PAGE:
The Incredible Hulk: EW review
Rebooting a blockbuster franchise that never got off the ground in the first place may not seem like the smartest move, but there is a certain brute logic to it: Scrutinizing the bomb in question can offer up 100 mistakes from which to learn. In the case of Ang Lee‘s 2003 Hulk, those invaluable lessons include: Don’t dramatize a Marvel comic book about a scowling humongous green man-monster by giving it a convoluted Freudian backstory austere enough to agonize Ingmar Bergman; don’t strip your movie of all lightness, comedy, and low-down kicks; and don’t have Nick Nolte, looking as disheveled as he did in his famous mug shot, show up to chew more scenery than the Hulk does. The Incredible Hulk, with a new director and cast, rectifies those glitches, and the reboot strategy has an added bonus as well. The audience, in all likelihood, will be so grateful not to see another joyless, inert, pea green dud that it may not mind that The Incredible Hulk is just a luridly reductive and violent B movie — one that clears a bar that hadn’t been set very high.
The film gets all the arduous backstory stuff (lab experiment gone kerflooey, etc.) out of the way in the opening credits, then catches up with Bruce Banner (Edward Norton), the molecular-research scientist-turned-unwitting Hulk, as he hides out in the layered semi-slums of Brazil, doing his best to be his own anger-management counselor. As onscreen titles flash things like ”Days Without Incident: 157,” Banner, who works incognito on a soft-drink assembly line, tries to keep down his pulse rate, which ticks into the danger zone of Hulk transformation at around 200. The metaphor couldn’t be clearer. With all that gamma matter in his cells, he’s like a drug addict in recovery, trying to keep that nuclear rage from shooting into his system.
Stan Lee, the Hulk’s co-creator, has said that he came up with the character by crossbreeding Boris Karloff’s Frankenstein monster with Dr. Jekyll and Mr. Hyde. The noble-freak poignance of Frankenstein mostly eludes this movie, but we certainly feel Banner’s Jekyll-like torment. Norton looks buff here, but his skinny, bearded face still narrows into a nerd’s skewed smile. His Banner hates being the Hulk — he’s scared of that power, wants it out of his body. But the Army, led by Gen. Thaddeus ”Thunderbolt” Ross (William Hurt), plans to harness the Hulk as a weapon, and to that end chases Banner all over the globe, finally confronting him when he pops up on the Culver University campus, where he once toiled and now hopes to find the cure for what ails him.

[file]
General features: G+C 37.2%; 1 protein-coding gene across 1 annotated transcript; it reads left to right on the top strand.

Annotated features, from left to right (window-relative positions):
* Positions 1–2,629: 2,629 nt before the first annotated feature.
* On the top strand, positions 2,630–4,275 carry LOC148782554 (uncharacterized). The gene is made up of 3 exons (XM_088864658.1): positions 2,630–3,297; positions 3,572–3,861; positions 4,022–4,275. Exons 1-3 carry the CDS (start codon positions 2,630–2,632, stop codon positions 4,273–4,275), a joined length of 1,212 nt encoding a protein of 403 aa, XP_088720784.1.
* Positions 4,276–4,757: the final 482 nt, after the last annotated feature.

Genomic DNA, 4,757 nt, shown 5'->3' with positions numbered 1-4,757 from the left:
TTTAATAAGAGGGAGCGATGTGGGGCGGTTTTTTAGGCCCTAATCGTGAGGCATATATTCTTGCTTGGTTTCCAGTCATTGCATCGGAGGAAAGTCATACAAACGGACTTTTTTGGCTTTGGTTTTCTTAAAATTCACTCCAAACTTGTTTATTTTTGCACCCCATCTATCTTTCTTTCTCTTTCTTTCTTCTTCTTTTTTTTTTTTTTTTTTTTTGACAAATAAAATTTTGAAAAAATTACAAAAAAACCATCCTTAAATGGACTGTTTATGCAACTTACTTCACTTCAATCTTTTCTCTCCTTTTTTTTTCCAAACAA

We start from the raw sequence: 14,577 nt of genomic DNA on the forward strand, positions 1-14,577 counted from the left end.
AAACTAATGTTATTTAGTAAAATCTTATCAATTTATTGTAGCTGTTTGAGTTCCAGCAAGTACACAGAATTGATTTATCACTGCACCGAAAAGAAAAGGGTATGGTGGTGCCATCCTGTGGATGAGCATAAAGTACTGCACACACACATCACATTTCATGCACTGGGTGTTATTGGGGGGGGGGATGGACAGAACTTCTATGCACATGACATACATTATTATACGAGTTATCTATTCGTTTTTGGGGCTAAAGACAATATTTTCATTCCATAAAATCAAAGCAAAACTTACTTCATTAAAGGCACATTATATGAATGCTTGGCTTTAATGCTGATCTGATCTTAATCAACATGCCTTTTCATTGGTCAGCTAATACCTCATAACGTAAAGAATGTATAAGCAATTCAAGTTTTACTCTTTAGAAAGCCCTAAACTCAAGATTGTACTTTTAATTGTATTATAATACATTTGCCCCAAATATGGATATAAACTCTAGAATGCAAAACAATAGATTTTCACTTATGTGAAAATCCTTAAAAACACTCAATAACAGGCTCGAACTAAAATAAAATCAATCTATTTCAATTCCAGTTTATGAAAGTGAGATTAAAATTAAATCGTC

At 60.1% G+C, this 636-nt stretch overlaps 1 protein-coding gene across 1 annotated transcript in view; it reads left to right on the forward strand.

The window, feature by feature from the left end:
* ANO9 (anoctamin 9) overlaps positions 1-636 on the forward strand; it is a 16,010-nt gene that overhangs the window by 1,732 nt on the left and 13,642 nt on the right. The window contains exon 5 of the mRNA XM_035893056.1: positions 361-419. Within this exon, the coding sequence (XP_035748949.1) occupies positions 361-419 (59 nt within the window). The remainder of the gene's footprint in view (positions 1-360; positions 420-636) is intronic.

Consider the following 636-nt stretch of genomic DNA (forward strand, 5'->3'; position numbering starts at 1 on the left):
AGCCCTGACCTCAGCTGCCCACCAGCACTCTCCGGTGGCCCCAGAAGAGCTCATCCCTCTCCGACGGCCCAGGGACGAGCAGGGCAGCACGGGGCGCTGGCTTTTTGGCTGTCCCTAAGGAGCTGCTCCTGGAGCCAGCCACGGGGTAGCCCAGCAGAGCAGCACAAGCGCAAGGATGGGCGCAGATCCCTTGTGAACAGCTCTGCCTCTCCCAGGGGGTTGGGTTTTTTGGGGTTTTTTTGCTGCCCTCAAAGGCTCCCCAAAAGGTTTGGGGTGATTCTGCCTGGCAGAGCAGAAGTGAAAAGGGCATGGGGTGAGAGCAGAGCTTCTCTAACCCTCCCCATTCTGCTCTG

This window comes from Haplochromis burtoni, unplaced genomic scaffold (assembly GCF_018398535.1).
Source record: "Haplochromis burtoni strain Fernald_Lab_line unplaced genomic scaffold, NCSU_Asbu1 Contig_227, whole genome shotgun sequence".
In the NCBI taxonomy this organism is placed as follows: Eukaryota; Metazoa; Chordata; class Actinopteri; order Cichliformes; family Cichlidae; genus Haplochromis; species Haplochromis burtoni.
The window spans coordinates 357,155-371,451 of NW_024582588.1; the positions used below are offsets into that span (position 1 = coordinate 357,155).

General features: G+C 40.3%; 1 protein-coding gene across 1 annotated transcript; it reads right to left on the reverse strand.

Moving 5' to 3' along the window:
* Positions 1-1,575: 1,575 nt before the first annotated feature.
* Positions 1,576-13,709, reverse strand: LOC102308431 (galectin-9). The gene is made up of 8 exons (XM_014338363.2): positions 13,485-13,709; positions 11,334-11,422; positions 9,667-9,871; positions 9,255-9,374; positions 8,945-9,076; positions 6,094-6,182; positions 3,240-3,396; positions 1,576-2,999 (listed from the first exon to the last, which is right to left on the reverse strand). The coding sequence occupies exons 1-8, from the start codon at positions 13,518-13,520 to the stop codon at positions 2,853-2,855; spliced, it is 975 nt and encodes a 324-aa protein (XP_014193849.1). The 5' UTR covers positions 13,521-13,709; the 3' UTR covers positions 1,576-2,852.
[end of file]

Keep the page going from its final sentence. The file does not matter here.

It’s quite a showdown. The 2003 Hulk, in his rubbery resilience, was essentially a defensive creature (Lou Ferrigno, in the TV series, was even less threatening — the simian version of a ’70s hair model), but the new Hulk is offensive in every way, with ugly vein-mottled skin and a way of ripping jeeps in half, then hurling the hunks of metal at helicopters, to create one of those righteous ”Kiss off!” fireballs. He’s a rampaging force — Godzilla as bodybuilder — and the director, Louis Leterrier (Transporter 2), stages the film for maximum destructive excitement. It’s a big, dumb boys’ bash, and in the first huge action set piece, when the Hulk does his smash-and-grab thing and the military holds him back by blasting him with some sort of atomic wind machine, you may for a few moments have that long-sought ”Whoa!” sensation, the one that takes you back to the thrill of the original comics.
A scene like that almost makes up for the flat, logy dialogue between Norton and Liv Tyler as Betty Ross, his science-geek girlfriend. Or the fact that a comic-book movie that isn’t weighed down by too much story isn’t the same thing as a comic-book movie with a great story. Of all the famous superheroes, the Hulk, as film material, has a special limitation, which is that it’s hard to empathize deeply with the pain of this unjolly green giant at the same time that we’re cheering on his orgies of apocalyptic mayhem. There are a couple of amusing actors scattered around The Incredible Hulk: Tim Blake Nelson as a jabbery scientist who likes to watch the Hulk transform a little too much, and Tim Roth as a military man who turns himself into the Hulk’s ultimate creature-feature nemesis. On that score, though, it might not have made a whole lot of difference had a less talented star than Edward Norton been cast in the lead. There’s only so much that an actor can do when he’s basically playing the straight man in Hulk vs. Predator. B-